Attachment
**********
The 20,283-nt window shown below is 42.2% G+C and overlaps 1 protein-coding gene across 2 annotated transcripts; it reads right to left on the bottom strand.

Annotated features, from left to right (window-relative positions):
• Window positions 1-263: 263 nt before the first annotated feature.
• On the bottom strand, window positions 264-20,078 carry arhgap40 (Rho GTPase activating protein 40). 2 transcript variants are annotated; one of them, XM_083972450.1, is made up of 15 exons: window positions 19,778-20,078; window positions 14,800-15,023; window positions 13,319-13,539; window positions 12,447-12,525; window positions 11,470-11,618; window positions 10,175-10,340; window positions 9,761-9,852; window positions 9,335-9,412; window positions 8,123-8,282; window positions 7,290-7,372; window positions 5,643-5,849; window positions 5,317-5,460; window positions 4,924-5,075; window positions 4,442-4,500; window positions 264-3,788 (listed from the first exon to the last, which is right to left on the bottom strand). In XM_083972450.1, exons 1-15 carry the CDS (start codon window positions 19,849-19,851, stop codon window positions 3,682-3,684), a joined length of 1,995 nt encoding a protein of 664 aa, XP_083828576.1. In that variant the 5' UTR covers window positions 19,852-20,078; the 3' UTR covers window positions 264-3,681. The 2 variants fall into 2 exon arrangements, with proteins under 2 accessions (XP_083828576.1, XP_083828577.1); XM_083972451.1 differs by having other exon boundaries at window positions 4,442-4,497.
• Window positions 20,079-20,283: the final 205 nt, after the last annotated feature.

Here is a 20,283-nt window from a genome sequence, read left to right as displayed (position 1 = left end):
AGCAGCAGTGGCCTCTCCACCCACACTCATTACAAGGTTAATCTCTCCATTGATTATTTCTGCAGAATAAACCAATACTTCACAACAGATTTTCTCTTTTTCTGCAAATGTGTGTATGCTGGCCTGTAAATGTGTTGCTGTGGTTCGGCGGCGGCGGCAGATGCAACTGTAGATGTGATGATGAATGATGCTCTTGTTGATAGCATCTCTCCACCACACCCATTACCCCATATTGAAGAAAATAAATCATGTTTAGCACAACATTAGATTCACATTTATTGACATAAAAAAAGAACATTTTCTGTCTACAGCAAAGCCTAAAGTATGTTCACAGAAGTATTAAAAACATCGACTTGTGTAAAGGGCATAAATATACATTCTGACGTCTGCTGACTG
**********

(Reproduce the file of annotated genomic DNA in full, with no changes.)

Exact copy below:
The 20,283-nt window shown below is 42.2% G+C and overlaps 1 protein-coding gene across 2 annotated transcripts; it reads right to left on the bottom strand.

Annotated features, from left to right (window-relative positions):
• Window positions 1-263: 263 nt before the first annotated feature.
• On the bottom strand, window positions 264-20,078 carry arhgap40 (Rho GTPase activating protein 40). 2 transcript variants are annotated; one of them, XM_083972450.1, is made up of 15 exons: window positions 19,778-20,078; window positions 14,800-15,023; window positions 13,319-13,539; window positions 12,447-12,525; window positions 11,470-11,618; window positions 10,175-10,340; window positions 9,761-9,852; window positions 9,335-9,412; window positions 8,123-8,282; window positions 7,290-7,372; window positions 5,643-5,849; window positions 5,317-5,460; window positions 4,924-5,075; window positions 4,442-4,500; window positions 264-3,788 (listed from the first exon to the last, which is right to left on the bottom strand). In XM_083972450.1, exons 1-15 carry the CDS (start codon window positions 19,849-19,851, stop codon window positions 3,682-3,684), a joined length of 1,995 nt encoding a protein of 664 aa, XP_083828576.1. In that variant the 5' UTR covers window positions 19,852-20,078; the 3' UTR covers window positions 264-3,681. The 2 variants fall into 2 exon arrangements, with proteins under 2 accessions (XP_083828576.1, XP_083828577.1); XM_083972451.1 differs by having other exon boundaries at window positions 4,442-4,497.
• Window positions 20,079-20,283: the final 205 nt, after the last annotated feature.

Here is a 20,283-nt window from a genome sequence, read left to right as displayed (position 1 = left end):
AGCAGCAGTGGCCTCTCCACCCACACTCATTACAAGGTTAATCTCTCCATTGATTATTTCTGCAGAATAAACCAATACTTCACAACAGATTTTCTCTTTTTCTGCAAATGTGTGTATGCTGGCCTGTAAATGTGTTGCTGTGGTTCGGCGGCGGCGGCAGATGCAACTGTAGATGTGATGATGAATGATGCTCTTGTTGATAGCATCTCTCCACCACACCCATTACCCCATATTGAAGAAAATAAATCATGTTTAGCACAACATTAGATTCACATTTATTGACATAAAAAAAGAACATTTTCTGTCTACAGCAAAGCCTAAAGTATGTTCACAGAAGTATTAAAAACATCGACTTGTGTAAAGGGCATAAATATACATTCTGACGTCTGCTGACTG